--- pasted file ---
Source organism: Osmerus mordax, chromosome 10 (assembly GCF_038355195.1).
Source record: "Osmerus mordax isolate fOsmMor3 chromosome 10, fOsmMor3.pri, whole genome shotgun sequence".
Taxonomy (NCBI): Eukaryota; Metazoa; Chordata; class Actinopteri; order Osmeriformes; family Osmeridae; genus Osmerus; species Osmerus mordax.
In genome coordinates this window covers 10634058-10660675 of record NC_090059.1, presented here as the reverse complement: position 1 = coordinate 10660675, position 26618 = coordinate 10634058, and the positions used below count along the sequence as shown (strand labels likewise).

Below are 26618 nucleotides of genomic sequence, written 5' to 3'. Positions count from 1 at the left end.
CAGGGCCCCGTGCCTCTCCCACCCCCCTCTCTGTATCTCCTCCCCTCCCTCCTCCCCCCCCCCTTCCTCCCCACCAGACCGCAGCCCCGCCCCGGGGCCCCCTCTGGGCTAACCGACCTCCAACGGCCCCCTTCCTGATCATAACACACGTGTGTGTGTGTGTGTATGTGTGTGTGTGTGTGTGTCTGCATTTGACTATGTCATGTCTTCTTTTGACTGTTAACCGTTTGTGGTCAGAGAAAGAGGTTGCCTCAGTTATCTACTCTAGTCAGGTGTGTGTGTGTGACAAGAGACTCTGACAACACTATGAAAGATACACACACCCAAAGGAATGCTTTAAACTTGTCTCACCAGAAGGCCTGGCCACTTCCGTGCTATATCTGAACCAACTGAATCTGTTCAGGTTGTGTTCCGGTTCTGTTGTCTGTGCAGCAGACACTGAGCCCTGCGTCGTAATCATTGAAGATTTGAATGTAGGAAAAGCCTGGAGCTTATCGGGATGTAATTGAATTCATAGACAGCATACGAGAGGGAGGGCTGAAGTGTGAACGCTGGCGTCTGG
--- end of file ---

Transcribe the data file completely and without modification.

Source organism: Osmerus mordax, chromosome 10 (assembly GCF_038355195.1).
Source record: "Osmerus mordax isolate fOsmMor3 chromosome 10, fOsmMor3.pri, whole genome shotgun sequence".
Taxonomy (NCBI): Eukaryota; Metazoa; Chordata; class Actinopteri; order Osmeriformes; family Osmeridae; genus Osmerus; species Osmerus mordax.
In genome coordinates this window covers 10634058-10660675 of record NC_090059.1, presented here as the reverse complement: position 1 = coordinate 10660675, position 26618 = coordinate 10634058, and the positions used below count along the sequence as shown (strand labels likewise).

Below are 26618 nucleotides of genomic sequence, written 5' to 3'. Positions count from 1 at the left end.
CAGGGCCCCGTGCCTCTCCCACCCCCCTCTCTGTATCTCCTCCCCTCCCTCCTCCCCCCCCCCTTCCTCCCCACCAGACCGCAGCCCCGCCCCGGGGCCCCCTCTGGGCTAACCGACCTCCAACGGCCCCCTTCCTGATCATAACACACGTGTGTGTGTGTGTGTATGTGTGTGTGTGTGTGTGTCTGCATTTGACTATGTCATGTCTTCTTTTGACTGTTAACCGTTTGTGGTCAGAGAAAGAGGTTGCCTCAGTTATCTACTCTAGTCAGGTGTGTGTGTGTGACAAGAGACTCTGACAACACTATGAAAGATACACACACCCAAAGGAATGCTTTAAACTTGTCTCACCAGAAGGCCTGGCCACTTCCGTGCTATATCTGAACCAACTGAATCTGTTCAGGTTGTGTTCCGGTTCTGTTGTCTGTGCAGCAGACACTGAGCCCTGCGTCGTAATCATTGAAGATTTGAATGTAGGAAAAGCCTGGAGCTTATCGGGATGTAATTGAATTCATAGACAGCATACGAGAGGGAGGGCTGAAGTGTGAACGCTGGCGTCTGG